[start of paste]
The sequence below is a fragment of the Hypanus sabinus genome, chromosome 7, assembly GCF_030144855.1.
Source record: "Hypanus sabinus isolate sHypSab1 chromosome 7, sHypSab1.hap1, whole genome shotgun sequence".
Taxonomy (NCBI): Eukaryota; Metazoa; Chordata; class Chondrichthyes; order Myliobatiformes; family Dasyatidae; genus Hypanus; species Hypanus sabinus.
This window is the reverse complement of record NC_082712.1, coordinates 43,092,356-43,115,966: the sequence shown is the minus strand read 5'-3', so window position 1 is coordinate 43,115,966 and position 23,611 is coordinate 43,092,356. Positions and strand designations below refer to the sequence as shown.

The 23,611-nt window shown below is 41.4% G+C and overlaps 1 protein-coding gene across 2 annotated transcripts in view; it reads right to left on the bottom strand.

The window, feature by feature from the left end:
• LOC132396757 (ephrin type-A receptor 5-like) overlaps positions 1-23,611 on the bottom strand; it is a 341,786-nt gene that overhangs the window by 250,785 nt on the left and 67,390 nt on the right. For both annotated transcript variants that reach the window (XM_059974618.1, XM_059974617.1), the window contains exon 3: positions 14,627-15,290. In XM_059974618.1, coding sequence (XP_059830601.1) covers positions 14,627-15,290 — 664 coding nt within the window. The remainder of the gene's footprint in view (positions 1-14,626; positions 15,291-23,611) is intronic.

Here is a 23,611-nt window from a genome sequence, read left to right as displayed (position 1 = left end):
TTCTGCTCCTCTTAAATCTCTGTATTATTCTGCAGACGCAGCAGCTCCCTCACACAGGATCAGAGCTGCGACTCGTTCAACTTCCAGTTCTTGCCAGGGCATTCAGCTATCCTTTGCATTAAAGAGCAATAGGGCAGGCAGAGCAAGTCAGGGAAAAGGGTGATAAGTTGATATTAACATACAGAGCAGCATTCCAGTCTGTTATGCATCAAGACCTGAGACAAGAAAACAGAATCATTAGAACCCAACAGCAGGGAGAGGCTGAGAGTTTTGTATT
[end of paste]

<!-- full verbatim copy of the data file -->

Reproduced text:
The sequence below is a fragment of the Hypanus sabinus genome, chromosome 7, assembly GCF_030144855.1.
Source record: "Hypanus sabinus isolate sHypSab1 chromosome 7, sHypSab1.hap1, whole genome shotgun sequence".
Taxonomy (NCBI): Eukaryota; Metazoa; Chordata; class Chondrichthyes; order Myliobatiformes; family Dasyatidae; genus Hypanus; species Hypanus sabinus.
This window is the reverse complement of record NC_082712.1, coordinates 43,092,356-43,115,966: the sequence shown is the minus strand read 5'-3', so window position 1 is coordinate 43,115,966 and position 23,611 is coordinate 43,092,356. Positions and strand designations below refer to the sequence as shown.

The 23,611-nt window shown below is 41.4% G+C and overlaps 1 protein-coding gene across 2 annotated transcripts in view; it reads right to left on the bottom strand.

The window, feature by feature from the left end:
• LOC132396757 (ephrin type-A receptor 5-like) overlaps positions 1-23,611 on the bottom strand; it is a 341,786-nt gene that overhangs the window by 250,785 nt on the left and 67,390 nt on the right. For both annotated transcript variants that reach the window (XM_059974618.1, XM_059974617.1), the window contains exon 3: positions 14,627-15,290. In XM_059974618.1, coding sequence (XP_059830601.1) covers positions 14,627-15,290 — 664 coding nt within the window. The remainder of the gene's footprint in view (positions 1-14,626; positions 15,291-23,611) is intronic.

Here is a 23,611-nt window from a genome sequence, read left to right as displayed (position 1 = left end):
TTCTGCTCCTCTTAAATCTCTGTATTATTCTGCAGACGCAGCAGCTCCCTCACACAGGATCAGAGCTGCGACTCGTTCAACTTCCAGTTCTTGCCAGGGCATTCAGCTATCCTTTGCATTAAAGAGCAATAGGGCAGGCAGAGCAAGTCAGGGAAAAGGGTGATAAGTTGATATTAACATACAGAGCAGCATTCCAGTCTGTTATGCATCAAGACCTGAGACAAGAAAACAGAATCATTAGAACCCAACAGCAGGGAGAGGCTGAGAGTTTTGTATT